Remote Viewing
News and Media

Joseph W. McMoneagle

[newspaper unknown*]
Lynchburg, Virginia
November 30, 1995

Nelson man used psychic techniques for the government

by Jessie Martin
Staff writer

Joe McMoneagle, a Nelson County resident who worked for 17 years as a spy for the government, said controversial psychic techniques are "just a tool" to gather information.

McMoneagle said he worked "for most major intelligence agencies in Washington ... the CIA, the Defense Intelligence Agency, the National Security Agency, the FBI, the Secret Service, the Department of Defense and the Drug Enforcement Agency."

One of the most high-profile cases McMoneagle said he worked on was the 1979 Iran Hostage Crisis.

"I did a number of remote viewings ... more than 40 on that alone. An example would be, if you wanted to know something about a hostage in Iran, I would go into an office, much like a regular office, sit at a table with a blank piece of paper and a pen or pencil, they would show you a photograph of the individual and I would then draw or sketch something."

McMoneagle said he would be able to focus, leave his body and get a sense about the subject he was asked about.

It was not until the early 1970's, said his wife Nancy, that McMoneagle began having "spontaneous outer-body experiences" and began working on remote viewings.

Although McMoneagle worked on more than 350 cases as a U.S. Army intelligence officer, he said that he could not discuss his involvement because the cases are still "extremely sensitive."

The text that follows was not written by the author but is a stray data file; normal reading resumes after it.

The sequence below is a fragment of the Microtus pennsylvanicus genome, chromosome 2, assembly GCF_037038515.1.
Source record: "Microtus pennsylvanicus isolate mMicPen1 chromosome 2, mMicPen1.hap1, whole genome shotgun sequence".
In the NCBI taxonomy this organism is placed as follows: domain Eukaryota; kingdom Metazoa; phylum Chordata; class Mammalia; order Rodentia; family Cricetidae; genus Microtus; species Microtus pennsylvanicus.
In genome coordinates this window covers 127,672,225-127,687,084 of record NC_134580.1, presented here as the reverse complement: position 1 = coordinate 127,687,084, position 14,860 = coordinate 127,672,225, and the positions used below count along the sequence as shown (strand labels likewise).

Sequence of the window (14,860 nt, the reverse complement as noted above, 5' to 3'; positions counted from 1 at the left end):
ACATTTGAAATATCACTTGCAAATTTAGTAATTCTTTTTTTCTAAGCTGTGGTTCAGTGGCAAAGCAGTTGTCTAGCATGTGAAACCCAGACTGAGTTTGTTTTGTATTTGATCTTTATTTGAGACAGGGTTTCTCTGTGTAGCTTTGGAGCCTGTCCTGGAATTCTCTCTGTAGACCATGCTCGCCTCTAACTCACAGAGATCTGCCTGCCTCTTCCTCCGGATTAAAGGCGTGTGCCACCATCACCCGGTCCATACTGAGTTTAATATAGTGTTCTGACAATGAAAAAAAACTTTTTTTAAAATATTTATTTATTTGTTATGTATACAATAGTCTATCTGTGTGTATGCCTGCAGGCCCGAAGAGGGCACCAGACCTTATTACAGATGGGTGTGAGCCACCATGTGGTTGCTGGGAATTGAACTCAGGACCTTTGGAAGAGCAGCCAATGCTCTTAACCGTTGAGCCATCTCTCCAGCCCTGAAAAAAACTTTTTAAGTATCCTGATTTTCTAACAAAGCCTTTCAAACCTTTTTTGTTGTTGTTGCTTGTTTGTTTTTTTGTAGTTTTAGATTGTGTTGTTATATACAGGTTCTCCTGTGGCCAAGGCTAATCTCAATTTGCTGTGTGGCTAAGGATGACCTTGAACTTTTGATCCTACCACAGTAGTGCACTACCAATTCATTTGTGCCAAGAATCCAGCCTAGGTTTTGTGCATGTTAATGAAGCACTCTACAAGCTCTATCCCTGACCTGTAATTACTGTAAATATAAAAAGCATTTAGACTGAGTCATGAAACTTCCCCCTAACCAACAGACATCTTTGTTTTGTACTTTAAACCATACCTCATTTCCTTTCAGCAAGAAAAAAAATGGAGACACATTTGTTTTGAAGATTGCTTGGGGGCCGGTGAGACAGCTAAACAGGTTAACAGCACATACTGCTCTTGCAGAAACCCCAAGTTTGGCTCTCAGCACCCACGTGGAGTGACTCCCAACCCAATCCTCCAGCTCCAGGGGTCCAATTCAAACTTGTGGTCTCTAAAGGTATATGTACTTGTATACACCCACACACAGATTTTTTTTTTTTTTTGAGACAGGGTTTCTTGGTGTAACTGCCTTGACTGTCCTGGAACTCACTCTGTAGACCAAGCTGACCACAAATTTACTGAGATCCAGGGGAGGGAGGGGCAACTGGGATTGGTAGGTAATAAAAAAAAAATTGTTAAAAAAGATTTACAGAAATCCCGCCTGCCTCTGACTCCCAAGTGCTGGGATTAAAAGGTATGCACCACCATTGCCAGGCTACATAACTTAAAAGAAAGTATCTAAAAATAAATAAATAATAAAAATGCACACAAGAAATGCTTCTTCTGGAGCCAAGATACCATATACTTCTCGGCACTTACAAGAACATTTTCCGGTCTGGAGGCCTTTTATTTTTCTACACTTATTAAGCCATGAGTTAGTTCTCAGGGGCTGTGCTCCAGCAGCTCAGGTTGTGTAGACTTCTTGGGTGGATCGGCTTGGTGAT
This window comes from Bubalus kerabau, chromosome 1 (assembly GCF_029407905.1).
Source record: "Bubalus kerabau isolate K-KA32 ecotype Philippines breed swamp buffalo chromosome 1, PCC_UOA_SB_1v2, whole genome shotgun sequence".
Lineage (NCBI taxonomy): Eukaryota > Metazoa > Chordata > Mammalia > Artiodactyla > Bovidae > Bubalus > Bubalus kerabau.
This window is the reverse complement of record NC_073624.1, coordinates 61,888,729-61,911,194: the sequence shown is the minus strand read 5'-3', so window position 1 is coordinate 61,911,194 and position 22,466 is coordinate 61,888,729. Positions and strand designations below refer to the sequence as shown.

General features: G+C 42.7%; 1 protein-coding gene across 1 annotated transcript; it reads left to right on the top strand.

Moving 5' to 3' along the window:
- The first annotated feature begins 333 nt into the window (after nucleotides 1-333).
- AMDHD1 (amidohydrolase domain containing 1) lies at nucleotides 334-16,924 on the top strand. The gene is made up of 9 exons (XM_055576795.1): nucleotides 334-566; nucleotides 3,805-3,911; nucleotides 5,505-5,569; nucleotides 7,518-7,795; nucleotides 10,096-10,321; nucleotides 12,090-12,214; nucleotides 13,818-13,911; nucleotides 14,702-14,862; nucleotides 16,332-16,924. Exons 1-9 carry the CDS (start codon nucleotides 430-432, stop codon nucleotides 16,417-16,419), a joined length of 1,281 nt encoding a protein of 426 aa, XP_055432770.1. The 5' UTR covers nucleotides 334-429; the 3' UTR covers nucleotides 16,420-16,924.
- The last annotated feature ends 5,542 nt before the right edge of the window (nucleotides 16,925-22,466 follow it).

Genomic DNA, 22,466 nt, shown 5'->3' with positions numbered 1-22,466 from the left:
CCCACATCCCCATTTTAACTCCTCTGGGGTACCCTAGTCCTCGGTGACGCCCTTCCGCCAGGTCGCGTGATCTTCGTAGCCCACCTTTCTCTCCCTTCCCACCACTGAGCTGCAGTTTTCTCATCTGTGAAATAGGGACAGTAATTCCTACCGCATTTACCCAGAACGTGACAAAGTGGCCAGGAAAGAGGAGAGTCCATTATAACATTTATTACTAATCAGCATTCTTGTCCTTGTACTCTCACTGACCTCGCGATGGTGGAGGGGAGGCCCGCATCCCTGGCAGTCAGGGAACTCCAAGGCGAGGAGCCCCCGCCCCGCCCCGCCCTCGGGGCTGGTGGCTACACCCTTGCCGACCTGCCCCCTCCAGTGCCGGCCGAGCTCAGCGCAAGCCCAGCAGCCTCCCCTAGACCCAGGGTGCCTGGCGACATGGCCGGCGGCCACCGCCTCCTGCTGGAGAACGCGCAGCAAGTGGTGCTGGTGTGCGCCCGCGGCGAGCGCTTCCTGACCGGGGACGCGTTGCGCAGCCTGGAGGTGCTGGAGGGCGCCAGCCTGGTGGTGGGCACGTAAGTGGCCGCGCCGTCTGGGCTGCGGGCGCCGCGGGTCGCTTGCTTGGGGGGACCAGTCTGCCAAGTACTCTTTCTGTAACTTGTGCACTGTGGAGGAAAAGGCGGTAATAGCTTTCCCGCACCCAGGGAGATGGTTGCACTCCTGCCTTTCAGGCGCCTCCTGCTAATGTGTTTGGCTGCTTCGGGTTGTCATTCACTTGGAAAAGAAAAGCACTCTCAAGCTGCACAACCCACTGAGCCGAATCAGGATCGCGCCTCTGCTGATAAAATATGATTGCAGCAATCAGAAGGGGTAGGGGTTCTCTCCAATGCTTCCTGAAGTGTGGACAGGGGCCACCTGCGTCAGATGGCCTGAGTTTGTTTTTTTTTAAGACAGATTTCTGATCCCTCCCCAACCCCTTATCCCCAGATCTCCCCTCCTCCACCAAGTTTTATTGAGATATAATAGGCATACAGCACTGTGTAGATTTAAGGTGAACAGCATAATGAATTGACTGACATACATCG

A native of Miami, McMoneagle volunteered to serve in the U.S. Army in 1964, when "It wasn't a popular thing to do."

When he returned from Vietnam, he spent a week at the Afton Mountain Inn.

"It's like the Switzerland of the Northeast," he said. "I just fell in love with this area, and moved here permanently when I retired in 1977."

After retiring from the Army, McMoneagle worked as a consultant for SRI International, on the research side of the business, and continues to give lectures at the Monroe Institute, a paranormal research center in Nelson County.

One of the more interesting aspects of the business, said McMoneagle, 49, was the skepticism many people have toward psychic phenomena.

"I'm proud to say most people were skeptical," he said. "Usually, when we were allowed to demonstrate, we could prove (the skeptics) wrong ... But sometimes, people were incapable of opening their minds."

The "remote viewings," said McMoneagle, are very different than psychic readings.

"Psychics have no rules guiding them, they want to know everything, touch everything," he said. "It's critically important to make the distinction, a number of psychics are going around claiming they are remote viewers, and that is not correct."

"A lot has been said about trusting psychic information as intelligence information. Remote viewings produce information using techniques, and just like any other collection techniques, the information needs to be cross-checked, and used to enhance other systems of collection."

"It's just a tool," he said. "But it would be foolish not to use it. It would be foolish to use it as a stand-alone technique."


* Article transcribed from a newspaper clipping which didn't have the newspaper name on it.

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Joseph W. McMoneagle